LISBON (Reuters) - After four thrilling quarter-finals, the upsets stopped at the last four stage in the Champions League, setting up Sunday’s final between Bayern Munich and Paris St Germain.
Bayern, five-times winners, are back in the final for the first time since 2013 after ending a streak of four losses in the semi-final stage with Wednesday’s comfortable 3-0 win over Olympique Lyonnais.
PSG are in the big game for the first time, having struggled to translate their dominance of the French league into a real challenge in Europe until wins here over Italian club Atalanta and Germany’s RB Leipzig secured their place.
For the first time since 1998, the Champions League final will feature two teams who entered the competition as domestic champions, a throwback to the day’s of the old European Cup when only a country’s title winners were allowed to enter.
While no fans will be present to witness the clash at the Estadio da Luz, home of Portuguese club Benfica, millions across the globe will watch the game which is the most-watched annual sports event in the world.
And there is plenty of interest for those outside of Germany and France.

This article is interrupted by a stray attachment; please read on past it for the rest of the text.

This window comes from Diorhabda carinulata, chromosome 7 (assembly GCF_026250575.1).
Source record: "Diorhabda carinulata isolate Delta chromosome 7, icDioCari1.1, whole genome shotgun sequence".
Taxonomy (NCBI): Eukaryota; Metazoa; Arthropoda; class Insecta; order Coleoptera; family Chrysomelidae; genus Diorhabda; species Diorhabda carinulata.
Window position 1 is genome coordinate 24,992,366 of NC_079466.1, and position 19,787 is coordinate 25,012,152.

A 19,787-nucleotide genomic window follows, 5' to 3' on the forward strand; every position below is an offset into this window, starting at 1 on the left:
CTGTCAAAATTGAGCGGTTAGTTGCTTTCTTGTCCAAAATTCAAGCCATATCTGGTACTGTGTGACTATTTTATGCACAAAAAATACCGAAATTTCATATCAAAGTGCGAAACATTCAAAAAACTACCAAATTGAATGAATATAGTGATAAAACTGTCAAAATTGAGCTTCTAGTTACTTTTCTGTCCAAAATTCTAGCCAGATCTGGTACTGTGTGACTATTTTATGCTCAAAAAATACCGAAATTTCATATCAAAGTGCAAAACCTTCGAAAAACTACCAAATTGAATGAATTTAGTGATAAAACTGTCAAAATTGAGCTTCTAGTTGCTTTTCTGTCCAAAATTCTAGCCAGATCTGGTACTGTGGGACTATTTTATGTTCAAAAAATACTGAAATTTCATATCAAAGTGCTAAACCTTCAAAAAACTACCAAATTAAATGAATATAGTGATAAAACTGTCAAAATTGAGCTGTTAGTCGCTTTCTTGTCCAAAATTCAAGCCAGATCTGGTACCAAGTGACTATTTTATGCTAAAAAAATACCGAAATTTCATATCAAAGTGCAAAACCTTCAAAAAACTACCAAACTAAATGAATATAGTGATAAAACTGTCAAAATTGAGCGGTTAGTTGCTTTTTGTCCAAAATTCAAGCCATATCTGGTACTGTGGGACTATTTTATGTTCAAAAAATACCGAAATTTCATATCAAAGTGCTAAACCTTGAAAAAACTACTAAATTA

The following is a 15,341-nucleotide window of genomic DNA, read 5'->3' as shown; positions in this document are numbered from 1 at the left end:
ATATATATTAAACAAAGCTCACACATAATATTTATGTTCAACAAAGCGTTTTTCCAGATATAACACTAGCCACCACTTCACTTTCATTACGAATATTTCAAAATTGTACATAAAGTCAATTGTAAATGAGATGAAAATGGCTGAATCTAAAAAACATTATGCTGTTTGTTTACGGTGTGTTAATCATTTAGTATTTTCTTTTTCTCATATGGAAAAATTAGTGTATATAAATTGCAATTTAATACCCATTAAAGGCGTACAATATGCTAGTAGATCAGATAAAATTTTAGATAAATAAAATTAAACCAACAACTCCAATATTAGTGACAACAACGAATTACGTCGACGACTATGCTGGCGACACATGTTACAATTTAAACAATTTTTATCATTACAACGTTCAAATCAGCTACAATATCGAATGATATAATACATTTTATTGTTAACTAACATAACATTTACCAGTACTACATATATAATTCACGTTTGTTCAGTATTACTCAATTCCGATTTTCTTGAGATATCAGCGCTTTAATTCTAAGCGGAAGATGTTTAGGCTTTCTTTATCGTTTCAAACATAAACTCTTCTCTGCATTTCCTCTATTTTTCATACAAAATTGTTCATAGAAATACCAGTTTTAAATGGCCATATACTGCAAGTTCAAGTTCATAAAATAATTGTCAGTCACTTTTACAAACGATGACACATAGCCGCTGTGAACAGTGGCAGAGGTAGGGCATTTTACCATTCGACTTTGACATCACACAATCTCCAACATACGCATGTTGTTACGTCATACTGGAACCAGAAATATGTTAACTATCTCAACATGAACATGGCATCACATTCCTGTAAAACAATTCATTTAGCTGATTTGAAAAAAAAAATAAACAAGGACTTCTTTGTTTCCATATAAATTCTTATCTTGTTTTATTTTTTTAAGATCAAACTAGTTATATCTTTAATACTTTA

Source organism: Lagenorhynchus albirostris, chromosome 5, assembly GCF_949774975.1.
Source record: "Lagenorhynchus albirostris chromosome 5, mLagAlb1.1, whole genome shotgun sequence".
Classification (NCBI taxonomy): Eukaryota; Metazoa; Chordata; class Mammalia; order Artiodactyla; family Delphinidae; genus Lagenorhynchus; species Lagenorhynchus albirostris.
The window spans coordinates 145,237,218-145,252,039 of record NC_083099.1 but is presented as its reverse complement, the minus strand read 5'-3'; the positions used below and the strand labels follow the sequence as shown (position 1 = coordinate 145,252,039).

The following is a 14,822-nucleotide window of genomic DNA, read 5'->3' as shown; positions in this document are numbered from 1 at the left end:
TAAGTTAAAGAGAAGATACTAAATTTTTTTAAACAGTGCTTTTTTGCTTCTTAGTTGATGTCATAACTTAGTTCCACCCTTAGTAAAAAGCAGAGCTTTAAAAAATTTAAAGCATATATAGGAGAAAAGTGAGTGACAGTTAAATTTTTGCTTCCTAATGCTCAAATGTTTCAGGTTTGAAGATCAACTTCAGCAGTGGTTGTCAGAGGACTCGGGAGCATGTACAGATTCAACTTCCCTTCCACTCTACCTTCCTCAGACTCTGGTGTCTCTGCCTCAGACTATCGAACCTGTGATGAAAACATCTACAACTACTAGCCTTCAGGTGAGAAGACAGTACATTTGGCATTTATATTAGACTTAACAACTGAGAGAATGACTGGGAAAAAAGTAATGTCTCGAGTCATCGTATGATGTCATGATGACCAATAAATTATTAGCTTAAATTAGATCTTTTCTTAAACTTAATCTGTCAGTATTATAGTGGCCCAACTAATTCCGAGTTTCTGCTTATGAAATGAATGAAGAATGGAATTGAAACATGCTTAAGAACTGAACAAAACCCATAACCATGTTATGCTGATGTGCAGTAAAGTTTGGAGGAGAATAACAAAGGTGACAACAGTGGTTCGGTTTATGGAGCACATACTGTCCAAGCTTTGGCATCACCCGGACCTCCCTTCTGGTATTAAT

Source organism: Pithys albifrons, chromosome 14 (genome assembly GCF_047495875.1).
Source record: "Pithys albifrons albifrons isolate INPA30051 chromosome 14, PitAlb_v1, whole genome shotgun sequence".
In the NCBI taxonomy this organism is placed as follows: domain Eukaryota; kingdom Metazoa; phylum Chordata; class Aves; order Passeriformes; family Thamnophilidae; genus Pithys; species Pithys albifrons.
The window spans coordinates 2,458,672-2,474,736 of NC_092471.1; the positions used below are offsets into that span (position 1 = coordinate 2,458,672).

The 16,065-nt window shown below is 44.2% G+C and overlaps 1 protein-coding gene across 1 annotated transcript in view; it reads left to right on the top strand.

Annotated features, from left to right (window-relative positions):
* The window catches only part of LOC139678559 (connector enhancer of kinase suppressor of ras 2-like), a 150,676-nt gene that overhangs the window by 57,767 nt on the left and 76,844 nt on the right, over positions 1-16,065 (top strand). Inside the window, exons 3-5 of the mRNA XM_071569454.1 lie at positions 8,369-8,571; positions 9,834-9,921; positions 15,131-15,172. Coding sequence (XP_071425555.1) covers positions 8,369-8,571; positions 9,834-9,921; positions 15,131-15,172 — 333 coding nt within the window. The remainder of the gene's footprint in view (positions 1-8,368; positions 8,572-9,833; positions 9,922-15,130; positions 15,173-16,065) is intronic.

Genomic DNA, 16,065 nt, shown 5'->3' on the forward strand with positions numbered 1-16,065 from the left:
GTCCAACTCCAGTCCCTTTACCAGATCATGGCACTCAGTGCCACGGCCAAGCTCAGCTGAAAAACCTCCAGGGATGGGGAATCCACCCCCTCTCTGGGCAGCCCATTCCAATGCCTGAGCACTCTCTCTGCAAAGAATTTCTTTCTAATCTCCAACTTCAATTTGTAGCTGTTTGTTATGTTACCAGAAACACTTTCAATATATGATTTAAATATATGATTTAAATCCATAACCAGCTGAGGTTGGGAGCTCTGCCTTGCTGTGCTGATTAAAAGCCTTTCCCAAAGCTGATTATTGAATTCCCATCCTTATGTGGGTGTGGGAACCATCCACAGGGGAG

PSG’s attack is led by Brazil’s biggest star Neymar, the exciting French World Cup winner Kylian Mbappe and the crafty Argentine winger Angel Di Maria.
It will be fascinating to see if the French side can expose Bayern’s high defensive line which was breached several times by a wasteful Lyon.
“Paris are a great team,” said Bayern coach Hansi Flick, “We will analyse some things, we know they have quick players. We will look to organise our defence, but we know our biggest strength is putting our opponents under pressure.”
Bayern’s top scorer is Polish striker Robert Lewandowski, who leads the tournament’s scoring charts with 15 goals this season and has found the target 55 times in all competitions.
The club’s 19-year-old left back Alphonso Davies has been the most exciting young player in the tournament and was born in a refugee camp in Ghana before moving to Canada, who he represents at national team level.
On a tactical level, the final pits two German coaches against each other for only the second time in the tournament’s history.
PSG’s Thomas Tuchel, the ex-Borussia Dortmund coach, has managed to give the French champion’s expensively assembled squad the balance and steel they have lacked in recent years.